[Skip to Content]
Access to paid content on this site is currently suspended due to excessive activity being detected from your IP address Please contact the publisher to request reinstatement.
[Skip to Content Landing]
October 23, 1987


JAMA. 1987;258(16):2291-2293. doi:10.1001/jama.1987.03400160145046

Recent advances in urology range from developments in basic science to progress in diagnosis and treatment and from disorders in the fetus to those in the elderly. Insights into the physiology of erection, for example, have profoundly influenced our ability to treat the impotent patient. Intracavernous injections of the powerful vascular smooth-muscle relaxant papaverine will induce an erection that may last several hours in patients with adequate penile blood supply. This occurs in most patients with neurogenic disease, but patients with vascular disease will have either delayed erections or none at all. Papaverine alone or with phentolamine mesylate is now being used in many centers to successfully treat patients with neurogenic and moderate vascular disease.1 Most patients are self-administering the regimen with no difficulty.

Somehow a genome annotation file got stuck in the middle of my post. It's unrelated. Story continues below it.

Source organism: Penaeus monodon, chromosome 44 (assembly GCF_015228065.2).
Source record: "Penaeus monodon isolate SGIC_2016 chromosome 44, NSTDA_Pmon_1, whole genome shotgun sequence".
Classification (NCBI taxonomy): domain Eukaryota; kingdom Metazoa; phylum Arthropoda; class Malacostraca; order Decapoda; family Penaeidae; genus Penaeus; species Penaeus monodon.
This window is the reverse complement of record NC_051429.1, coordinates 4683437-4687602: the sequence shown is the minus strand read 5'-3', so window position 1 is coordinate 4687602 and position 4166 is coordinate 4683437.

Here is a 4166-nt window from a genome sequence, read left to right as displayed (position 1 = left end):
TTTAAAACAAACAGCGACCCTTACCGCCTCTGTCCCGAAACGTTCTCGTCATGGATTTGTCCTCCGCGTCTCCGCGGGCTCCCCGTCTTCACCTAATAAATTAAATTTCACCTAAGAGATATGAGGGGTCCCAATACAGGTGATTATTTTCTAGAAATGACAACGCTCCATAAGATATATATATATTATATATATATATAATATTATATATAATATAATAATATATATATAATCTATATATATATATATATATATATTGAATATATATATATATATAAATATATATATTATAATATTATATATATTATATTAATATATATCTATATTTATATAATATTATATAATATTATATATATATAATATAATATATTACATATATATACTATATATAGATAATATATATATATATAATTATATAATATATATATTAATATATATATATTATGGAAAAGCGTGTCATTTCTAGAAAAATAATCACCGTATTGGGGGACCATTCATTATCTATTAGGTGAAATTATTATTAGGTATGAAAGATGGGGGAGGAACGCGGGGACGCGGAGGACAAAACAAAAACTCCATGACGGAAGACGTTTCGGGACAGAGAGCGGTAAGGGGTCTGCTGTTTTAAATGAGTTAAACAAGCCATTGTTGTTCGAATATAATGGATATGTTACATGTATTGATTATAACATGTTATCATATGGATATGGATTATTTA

Over 200 000 patients worldwide have now been treated with electroshock wave lithotripsy (ESWL), which has proved to be safe and effective in fragmenting renal